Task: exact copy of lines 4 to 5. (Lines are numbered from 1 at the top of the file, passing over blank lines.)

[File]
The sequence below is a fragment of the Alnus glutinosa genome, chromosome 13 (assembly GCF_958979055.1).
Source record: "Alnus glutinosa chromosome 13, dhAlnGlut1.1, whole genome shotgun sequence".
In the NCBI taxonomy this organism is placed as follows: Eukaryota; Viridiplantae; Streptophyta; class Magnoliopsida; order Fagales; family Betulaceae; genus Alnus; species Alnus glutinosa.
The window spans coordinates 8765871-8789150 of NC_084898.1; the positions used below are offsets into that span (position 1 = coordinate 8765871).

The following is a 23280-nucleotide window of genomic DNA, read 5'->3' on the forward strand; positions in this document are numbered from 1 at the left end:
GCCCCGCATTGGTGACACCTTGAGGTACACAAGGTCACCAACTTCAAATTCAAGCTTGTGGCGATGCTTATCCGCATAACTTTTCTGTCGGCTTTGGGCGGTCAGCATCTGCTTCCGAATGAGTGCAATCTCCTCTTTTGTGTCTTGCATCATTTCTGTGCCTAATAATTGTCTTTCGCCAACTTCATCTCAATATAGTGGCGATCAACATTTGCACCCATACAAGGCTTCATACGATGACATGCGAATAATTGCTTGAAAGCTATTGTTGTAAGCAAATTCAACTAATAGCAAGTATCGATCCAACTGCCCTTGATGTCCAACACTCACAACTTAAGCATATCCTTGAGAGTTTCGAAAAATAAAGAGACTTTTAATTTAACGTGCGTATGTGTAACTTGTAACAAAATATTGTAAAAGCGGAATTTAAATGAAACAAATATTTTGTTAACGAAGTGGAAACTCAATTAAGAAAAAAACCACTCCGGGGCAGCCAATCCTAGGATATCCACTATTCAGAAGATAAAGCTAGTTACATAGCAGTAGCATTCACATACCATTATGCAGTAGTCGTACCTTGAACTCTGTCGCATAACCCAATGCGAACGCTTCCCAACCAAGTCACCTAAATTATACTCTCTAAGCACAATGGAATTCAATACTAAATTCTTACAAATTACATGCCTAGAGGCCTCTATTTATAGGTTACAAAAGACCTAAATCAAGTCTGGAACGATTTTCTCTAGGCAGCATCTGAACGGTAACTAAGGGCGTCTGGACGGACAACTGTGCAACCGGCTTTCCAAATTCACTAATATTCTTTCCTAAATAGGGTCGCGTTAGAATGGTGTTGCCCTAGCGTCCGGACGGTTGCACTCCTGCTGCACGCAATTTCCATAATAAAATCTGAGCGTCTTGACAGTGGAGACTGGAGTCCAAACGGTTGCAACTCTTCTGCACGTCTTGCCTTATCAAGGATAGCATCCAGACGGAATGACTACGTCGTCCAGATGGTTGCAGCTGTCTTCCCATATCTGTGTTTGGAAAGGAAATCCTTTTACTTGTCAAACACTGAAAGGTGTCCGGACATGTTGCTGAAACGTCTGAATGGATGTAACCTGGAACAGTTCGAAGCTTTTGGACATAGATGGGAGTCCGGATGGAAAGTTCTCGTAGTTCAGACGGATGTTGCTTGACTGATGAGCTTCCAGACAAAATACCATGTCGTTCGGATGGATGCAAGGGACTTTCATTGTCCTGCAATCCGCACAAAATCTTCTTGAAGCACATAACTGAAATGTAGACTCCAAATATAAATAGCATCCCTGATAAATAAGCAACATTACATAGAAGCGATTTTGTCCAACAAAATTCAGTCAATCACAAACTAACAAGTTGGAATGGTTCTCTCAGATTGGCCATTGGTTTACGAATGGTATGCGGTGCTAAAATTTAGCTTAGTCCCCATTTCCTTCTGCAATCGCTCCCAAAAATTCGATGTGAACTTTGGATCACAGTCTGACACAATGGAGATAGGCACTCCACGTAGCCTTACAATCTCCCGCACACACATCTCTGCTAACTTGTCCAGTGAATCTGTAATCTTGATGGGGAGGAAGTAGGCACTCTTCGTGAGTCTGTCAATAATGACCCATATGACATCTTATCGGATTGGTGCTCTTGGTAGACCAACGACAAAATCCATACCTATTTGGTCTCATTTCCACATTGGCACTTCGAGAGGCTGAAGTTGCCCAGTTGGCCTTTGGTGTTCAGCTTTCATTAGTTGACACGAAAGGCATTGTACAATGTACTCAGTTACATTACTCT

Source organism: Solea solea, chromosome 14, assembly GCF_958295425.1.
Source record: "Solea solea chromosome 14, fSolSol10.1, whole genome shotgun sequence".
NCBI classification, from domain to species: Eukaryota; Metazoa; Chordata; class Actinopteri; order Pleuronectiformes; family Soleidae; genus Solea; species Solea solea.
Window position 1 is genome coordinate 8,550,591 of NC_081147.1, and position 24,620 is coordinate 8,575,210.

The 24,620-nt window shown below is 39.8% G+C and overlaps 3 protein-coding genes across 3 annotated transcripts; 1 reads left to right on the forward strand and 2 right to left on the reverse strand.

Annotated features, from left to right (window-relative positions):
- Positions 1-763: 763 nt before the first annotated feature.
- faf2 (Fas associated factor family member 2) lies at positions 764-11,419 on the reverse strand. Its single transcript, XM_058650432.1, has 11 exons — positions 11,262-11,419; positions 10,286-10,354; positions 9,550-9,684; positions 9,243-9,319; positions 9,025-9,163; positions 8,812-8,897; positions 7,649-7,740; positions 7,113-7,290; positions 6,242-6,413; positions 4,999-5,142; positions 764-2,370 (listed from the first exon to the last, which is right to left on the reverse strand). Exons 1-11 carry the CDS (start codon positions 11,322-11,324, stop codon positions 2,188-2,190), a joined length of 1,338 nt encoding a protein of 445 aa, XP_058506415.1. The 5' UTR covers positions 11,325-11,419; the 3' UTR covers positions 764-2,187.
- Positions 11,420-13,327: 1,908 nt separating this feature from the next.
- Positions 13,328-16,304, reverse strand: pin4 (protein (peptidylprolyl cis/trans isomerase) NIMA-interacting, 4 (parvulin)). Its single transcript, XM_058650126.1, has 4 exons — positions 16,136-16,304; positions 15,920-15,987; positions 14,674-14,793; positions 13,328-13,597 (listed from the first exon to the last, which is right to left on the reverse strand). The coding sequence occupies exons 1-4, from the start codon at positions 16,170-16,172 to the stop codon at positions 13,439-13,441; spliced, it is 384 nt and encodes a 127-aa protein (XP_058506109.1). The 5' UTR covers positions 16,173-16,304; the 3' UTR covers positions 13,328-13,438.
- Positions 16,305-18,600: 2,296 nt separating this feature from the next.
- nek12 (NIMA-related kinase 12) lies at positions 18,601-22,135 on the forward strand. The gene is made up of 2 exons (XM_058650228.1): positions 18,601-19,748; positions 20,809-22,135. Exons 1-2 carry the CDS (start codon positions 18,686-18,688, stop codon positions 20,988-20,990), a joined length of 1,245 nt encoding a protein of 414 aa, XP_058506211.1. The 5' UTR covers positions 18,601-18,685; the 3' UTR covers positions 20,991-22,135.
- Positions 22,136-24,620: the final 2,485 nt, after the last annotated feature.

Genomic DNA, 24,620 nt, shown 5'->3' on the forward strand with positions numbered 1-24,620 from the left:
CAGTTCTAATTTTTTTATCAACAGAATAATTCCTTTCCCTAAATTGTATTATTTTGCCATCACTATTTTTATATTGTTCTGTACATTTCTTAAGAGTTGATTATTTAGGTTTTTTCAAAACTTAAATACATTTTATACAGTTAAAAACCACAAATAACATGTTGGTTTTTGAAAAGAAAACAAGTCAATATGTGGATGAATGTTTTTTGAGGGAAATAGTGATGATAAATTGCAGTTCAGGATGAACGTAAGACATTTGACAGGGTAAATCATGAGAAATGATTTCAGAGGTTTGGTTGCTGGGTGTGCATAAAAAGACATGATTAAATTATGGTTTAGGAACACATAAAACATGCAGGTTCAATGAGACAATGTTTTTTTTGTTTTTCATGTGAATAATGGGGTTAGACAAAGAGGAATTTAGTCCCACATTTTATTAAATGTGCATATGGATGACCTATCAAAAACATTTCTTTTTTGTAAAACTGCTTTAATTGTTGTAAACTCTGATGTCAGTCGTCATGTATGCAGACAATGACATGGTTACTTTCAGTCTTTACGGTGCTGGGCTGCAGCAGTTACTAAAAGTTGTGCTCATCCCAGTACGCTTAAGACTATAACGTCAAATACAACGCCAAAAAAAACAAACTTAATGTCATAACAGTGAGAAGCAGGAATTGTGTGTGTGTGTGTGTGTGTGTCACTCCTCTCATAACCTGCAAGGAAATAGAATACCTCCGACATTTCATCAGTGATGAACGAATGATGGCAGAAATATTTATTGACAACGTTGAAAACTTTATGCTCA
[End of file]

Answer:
The window spans coordinates 8765871-8789150 of NC_084898.1; the positions used below are offsets into that span (position 1 = coordinate 8765871).

The following is a 23280-nucleotide window of genomic DNA, read 5'->3' on the forward strand; positions in this document are numbered from 1 at the left end: